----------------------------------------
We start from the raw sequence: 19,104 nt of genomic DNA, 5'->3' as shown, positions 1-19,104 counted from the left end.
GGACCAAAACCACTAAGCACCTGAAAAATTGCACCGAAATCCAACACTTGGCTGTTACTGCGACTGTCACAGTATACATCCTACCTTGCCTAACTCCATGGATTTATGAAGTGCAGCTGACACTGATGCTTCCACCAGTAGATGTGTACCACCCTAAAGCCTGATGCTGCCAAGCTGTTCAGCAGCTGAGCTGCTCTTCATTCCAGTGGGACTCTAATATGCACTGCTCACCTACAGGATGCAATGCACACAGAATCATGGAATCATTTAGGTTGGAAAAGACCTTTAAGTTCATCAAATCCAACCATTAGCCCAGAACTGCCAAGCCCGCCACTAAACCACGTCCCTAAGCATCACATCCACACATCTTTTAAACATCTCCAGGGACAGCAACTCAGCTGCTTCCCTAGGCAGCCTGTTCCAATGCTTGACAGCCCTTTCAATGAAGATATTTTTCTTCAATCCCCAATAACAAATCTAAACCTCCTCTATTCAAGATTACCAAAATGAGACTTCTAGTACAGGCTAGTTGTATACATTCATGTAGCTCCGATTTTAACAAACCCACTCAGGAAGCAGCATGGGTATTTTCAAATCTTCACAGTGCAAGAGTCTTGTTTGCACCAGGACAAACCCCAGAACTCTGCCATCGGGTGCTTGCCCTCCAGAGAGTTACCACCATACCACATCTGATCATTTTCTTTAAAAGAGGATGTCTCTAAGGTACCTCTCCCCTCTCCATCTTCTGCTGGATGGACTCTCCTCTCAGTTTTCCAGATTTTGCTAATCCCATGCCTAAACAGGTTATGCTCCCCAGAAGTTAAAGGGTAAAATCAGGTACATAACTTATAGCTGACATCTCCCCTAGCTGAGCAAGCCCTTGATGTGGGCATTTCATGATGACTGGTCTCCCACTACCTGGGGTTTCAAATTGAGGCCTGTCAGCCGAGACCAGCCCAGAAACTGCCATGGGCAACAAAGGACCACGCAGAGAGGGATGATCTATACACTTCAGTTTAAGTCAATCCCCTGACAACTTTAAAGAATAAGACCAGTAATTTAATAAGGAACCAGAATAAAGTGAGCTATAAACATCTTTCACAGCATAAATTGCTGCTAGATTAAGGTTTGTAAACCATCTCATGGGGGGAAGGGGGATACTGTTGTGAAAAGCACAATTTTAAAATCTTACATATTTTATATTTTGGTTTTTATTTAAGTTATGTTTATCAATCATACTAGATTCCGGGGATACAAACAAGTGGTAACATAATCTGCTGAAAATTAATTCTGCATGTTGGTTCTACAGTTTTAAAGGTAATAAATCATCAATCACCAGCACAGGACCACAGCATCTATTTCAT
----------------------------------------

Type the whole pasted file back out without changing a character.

We start from the raw sequence: 19,104 nt of genomic DNA, 5'->3' as shown, positions 1-19,104 counted from the left end.
GGACCAAAACCACTAAGCACCTGAAAAATTGCACCGAAATCCAACACTTGGCTGTTACTGCGACTGTCACAGTATACATCCTACCTTGCCTAACTCCATGGATTTATGAAGTGCAGCTGACACTGATGCTTCCACCAGTAGATGTGTACCACCCTAAAGCCTGATGCTGCCAAGCTGTTCAGCAGCTGAGCTGCTCTTCATTCCAGTGGGACTCTAATATGCACTGCTCACCTACAGGATGCAATGCACACAGAATCATGGAATCATTTAGGTTGGAAAAGACCTTTAAGTTCATCAAATCCAACCATTAGCCCAGAACTGCCAAGCCCGCCACTAAACCACGTCCCTAAGCATCACATCCACACATCTTTTAAACATCTCCAGGGACAGCAACTCAGCTGCTTCCCTAGGCAGCCTGTTCCAATGCTTGACAGCCCTTTCAATGAAGATATTTTTCTTCAATCCCCAATAACAAATCTAAACCTCCTCTATTCAAGATTACCAAAATGAGACTTCTAGTACAGGCTAGTTGTATACATTCATGTAGCTCCGATTTTAACAAACCCACTCAGGAAGCAGCATGGGTATTTTCAAATCTTCACAGTGCAAGAGTCTTGTTTGCACCAGGACAAACCCCAGAACTCTGCCATCGGGTGCTTGCCCTCCAGAGAGTTACCACCATACCACATCTGATCATTTTCTTTAAAAGAGGATGTCTCTAAGGTACCTCTCCCCTCTCCATCTTCTGCTGGATGGACTCTCCTCTCAGTTTTCCAGATTTTGCTAATCCCATGCCTAAACAGGTTATGCTCCCCAGAAGTTAAAGGGTAAAATCAGGTACATAACTTATAGCTGACATCTCCCCTAGCTGAGCAAGCCCTTGATGTGGGCATTTCATGATGACTGGTCTCCCACTACCTGGGGTTTCAAATTGAGGCCTGTCAGCCGAGACCAGCCCAGAAACTGCCATGGGCAACAAAGGACCACGCAGAGAGGGATGATCTATACACTTCAGTTTAAGTCAATCCCCTGACAACTTTAAAGAATAAGACCAGTAATTTAATAAGGAACCAGAATAAAGTGAGCTATAAACATCTTTCACAGCATAAATTGCTGCTAGATTAAGGTTTGTAAACCATCTCATGGGGGGAAGGGGGATACTGTTGTGAAAAGCACAATTTTAAAATCTTACATATTTTATATTTTGGTTTTTATTTAAGTTATGTTTATCAATCATACTAGATTCCGGGGATACAAACAAGTGGTAACATAATCTGCTGAAAATTAATTCTGCATGTTGGTTCTACAGTTTTAAAGGTAATAAATCATCAATCACCAGCACAGGACCACAGCATCTATTTCAT